IET urges reform in GCSE engineering rather than removal

A Government proposal to remove GCSE engineering could make the skills crisis an even bigger cause of concern for UK employers, warns the Institution of Engineering & Technology (IET). The IET has already highlighted this concern to Ofqual following its proposal to streamline the number of GCSE courses in manufacturing, electronics and engineering as a result of low numbers of students studying the courses.

However, analysis of the 2014 GCSE results shows a 73% increase in students successfully studying GCSE engineering compared to 2013 (5027 compared to 2897).

Paul Davies, IET head of policy, said, ‘It is imperative that GCSE engineering be reformed rather than removed. One of the reasons given for removing this subject is due to the low student numbers. However, the results published [for this year’s GCSE results] show a large increase.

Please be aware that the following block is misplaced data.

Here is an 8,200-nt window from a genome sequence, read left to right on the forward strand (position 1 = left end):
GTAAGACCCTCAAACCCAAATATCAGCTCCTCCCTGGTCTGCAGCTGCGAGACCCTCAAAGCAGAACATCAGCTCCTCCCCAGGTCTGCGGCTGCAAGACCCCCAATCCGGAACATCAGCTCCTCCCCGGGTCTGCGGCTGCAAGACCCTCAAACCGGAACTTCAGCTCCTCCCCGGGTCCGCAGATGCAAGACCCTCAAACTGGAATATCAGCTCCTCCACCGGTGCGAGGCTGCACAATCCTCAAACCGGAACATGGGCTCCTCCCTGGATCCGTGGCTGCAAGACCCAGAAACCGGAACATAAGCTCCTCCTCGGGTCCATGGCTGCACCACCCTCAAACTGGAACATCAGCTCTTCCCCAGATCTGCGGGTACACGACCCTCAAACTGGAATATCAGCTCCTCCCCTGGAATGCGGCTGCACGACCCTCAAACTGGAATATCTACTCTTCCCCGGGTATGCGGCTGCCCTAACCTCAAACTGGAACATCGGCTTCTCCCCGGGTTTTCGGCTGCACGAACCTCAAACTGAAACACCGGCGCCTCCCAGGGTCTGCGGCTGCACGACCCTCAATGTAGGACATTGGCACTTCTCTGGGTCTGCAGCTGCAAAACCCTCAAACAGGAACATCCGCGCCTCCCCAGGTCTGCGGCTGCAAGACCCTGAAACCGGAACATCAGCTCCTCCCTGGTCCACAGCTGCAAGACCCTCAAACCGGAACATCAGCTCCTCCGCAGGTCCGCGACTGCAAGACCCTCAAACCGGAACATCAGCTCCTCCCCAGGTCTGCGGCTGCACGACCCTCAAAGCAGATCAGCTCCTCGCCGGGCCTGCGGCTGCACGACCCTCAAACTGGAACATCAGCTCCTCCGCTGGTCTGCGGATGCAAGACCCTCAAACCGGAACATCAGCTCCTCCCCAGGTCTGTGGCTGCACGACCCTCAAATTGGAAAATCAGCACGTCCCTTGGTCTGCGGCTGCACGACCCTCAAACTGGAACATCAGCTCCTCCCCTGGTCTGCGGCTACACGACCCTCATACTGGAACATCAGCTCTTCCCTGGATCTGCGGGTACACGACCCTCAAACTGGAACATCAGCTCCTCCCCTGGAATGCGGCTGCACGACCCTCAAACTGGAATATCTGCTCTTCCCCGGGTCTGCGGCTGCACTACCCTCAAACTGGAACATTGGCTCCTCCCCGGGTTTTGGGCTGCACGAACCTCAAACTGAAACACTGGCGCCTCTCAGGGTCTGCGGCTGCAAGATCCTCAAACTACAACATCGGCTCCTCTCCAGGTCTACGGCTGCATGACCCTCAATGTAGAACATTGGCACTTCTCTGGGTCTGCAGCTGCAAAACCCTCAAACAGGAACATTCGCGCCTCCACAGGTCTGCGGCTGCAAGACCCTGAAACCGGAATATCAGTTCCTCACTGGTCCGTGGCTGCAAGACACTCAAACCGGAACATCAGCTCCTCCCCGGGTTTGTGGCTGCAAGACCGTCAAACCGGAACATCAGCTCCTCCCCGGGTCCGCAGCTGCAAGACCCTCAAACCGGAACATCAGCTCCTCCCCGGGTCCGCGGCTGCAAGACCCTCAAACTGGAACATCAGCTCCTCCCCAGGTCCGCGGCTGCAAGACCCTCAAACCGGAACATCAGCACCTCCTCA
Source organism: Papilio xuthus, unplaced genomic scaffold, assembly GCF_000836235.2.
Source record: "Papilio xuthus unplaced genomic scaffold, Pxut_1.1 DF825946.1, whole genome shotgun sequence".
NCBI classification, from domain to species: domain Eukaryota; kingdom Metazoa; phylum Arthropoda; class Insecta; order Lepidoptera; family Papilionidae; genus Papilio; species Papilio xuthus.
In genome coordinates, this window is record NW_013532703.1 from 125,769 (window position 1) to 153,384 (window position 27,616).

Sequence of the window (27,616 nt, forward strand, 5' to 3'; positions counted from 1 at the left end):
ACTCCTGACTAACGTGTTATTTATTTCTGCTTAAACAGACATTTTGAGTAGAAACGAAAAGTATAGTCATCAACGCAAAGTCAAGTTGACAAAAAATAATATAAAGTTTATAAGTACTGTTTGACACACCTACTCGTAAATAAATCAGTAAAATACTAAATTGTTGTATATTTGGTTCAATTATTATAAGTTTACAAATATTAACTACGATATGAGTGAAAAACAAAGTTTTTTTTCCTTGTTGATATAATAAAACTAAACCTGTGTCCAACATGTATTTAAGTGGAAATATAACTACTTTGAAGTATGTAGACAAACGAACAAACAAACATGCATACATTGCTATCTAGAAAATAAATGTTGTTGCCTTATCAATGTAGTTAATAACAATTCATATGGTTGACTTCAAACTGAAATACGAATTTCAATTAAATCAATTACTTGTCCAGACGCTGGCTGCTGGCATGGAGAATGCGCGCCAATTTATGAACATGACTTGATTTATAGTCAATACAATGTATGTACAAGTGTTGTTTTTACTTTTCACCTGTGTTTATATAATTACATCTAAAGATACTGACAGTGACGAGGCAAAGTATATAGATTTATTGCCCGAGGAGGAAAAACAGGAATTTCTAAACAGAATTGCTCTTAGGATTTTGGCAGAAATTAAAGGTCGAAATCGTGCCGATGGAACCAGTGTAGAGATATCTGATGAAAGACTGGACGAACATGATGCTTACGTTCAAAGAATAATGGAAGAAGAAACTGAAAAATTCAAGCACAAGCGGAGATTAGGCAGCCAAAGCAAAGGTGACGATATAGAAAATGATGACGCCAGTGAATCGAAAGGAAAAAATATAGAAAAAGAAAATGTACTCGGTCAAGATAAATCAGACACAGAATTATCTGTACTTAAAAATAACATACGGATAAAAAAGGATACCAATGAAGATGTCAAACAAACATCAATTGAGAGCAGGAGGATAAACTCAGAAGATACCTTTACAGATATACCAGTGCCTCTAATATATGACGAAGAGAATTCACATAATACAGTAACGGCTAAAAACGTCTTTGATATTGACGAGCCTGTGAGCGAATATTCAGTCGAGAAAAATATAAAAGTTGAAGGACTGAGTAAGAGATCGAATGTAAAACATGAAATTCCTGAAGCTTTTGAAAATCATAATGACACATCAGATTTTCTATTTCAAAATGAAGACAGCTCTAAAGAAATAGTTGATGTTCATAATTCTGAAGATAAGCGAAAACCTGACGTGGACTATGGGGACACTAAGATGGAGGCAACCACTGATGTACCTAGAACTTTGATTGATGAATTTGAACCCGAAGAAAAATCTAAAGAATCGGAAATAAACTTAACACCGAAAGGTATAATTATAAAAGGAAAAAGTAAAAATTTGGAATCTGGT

‘GCSE Engineering is widely recognised as a significant route to providing the crucial technical skills that young people need to succeed in industry. According to the IET skills survey, 44% of engineering, IT and technical recruits do not meet the employers’ expected level of skills.’

He argues that it is important to engage students with the discipline of engineering as early as possible. ‘These subjects build on key skills applicable to many areas and develop a systems-thinking approach in addition to allowing for the application of mathematics.’

Paul Davies is concerned that these skills might not be adequately covered by the proposed design and technology syllabus.

The IET’s annual survey of skills and demand for engineering and technology in industry found that 59% of companies indicated concerns that a shortage of engineering would be a threat to the future of their businesses.

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